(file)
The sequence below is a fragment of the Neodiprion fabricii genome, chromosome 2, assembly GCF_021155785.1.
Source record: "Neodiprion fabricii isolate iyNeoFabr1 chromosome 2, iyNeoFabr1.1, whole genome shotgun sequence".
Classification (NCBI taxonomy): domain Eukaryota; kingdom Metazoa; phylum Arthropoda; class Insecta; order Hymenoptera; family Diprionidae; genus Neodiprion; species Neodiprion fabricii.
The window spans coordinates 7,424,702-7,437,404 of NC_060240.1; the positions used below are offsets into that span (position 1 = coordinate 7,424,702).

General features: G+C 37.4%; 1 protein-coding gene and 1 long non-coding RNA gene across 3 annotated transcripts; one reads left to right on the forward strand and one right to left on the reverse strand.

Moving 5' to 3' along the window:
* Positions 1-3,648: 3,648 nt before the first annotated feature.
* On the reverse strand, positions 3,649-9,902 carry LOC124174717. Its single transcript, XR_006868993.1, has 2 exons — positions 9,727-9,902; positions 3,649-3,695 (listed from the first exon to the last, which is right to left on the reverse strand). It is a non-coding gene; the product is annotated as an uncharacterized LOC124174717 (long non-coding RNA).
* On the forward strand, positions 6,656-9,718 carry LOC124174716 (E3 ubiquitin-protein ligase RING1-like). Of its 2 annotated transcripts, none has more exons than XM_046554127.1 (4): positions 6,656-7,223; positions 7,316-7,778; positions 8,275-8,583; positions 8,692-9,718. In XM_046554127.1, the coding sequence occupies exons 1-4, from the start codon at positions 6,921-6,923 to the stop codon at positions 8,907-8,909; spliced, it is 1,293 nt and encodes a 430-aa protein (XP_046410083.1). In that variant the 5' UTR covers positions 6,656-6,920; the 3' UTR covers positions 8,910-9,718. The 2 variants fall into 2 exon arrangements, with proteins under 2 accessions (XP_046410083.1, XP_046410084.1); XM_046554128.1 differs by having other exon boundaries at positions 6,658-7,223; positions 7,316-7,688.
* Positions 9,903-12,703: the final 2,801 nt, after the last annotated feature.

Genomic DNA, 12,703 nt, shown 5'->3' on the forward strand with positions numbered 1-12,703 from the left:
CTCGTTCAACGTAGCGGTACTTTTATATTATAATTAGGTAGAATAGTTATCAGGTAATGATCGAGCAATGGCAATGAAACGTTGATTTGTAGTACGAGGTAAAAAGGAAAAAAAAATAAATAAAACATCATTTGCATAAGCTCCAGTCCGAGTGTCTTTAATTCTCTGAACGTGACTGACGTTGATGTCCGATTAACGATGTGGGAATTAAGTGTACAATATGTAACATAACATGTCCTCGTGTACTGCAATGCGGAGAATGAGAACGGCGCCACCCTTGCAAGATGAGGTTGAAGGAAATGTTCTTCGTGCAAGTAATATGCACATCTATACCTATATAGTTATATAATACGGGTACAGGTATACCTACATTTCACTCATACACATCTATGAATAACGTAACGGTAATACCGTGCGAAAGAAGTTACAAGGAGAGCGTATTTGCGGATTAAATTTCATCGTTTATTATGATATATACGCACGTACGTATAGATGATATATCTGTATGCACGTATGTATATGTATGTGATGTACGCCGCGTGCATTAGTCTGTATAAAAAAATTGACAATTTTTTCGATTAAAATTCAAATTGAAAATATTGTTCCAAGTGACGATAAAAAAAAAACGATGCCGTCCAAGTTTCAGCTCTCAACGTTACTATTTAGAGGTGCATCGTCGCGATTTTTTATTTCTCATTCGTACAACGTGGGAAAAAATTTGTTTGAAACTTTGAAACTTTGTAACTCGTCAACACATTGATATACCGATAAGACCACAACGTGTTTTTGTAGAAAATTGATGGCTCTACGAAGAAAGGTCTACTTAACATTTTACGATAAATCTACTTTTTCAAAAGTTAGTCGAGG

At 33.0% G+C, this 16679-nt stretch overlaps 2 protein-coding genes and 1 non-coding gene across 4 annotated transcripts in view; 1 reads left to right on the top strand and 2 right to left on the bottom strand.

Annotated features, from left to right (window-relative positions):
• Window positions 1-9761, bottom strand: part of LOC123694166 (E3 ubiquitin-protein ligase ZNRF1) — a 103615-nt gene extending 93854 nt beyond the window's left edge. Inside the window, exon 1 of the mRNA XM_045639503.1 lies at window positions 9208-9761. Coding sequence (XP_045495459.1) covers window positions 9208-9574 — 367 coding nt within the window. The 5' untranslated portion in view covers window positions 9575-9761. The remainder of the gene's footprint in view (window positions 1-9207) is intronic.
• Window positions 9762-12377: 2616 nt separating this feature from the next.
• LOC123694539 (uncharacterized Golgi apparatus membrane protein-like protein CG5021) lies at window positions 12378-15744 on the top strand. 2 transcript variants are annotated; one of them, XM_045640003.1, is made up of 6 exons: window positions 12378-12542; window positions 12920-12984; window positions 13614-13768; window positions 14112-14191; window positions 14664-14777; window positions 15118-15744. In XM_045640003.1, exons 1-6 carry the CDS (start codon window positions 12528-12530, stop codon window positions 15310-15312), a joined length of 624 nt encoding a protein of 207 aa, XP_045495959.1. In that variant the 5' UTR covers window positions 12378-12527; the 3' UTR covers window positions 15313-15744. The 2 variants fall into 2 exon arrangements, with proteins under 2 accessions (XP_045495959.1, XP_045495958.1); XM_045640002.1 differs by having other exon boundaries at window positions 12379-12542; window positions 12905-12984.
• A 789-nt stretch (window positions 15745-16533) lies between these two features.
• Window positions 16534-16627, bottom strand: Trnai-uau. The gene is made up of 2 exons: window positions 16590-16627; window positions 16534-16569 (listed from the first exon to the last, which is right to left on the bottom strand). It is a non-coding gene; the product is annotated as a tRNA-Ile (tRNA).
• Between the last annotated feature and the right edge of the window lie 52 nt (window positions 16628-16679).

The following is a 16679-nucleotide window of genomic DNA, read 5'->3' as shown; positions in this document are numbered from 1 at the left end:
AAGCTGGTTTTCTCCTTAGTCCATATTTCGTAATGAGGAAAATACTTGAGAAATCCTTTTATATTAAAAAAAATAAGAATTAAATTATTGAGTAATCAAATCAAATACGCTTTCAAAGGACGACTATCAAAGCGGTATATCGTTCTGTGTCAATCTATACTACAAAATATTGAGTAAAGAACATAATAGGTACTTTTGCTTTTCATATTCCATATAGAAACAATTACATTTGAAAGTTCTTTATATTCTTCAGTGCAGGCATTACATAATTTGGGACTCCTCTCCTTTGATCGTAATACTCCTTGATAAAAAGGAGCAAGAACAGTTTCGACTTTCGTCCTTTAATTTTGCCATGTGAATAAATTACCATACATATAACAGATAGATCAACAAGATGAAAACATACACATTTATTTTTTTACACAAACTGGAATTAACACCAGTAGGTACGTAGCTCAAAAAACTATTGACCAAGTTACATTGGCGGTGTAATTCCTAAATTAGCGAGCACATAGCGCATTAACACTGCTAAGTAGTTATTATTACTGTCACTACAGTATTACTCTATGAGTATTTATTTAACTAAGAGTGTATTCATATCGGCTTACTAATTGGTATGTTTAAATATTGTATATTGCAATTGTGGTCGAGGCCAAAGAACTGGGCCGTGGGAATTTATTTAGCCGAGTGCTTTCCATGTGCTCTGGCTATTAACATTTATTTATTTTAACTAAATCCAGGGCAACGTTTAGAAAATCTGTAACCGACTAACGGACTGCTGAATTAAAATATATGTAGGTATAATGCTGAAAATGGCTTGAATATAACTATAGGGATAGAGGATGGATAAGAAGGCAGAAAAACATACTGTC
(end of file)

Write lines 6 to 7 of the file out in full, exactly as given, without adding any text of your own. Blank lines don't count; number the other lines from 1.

Moving 5' to 3' along the window:
* Positions 1-3,648: 3,648 nt before the first annotated feature.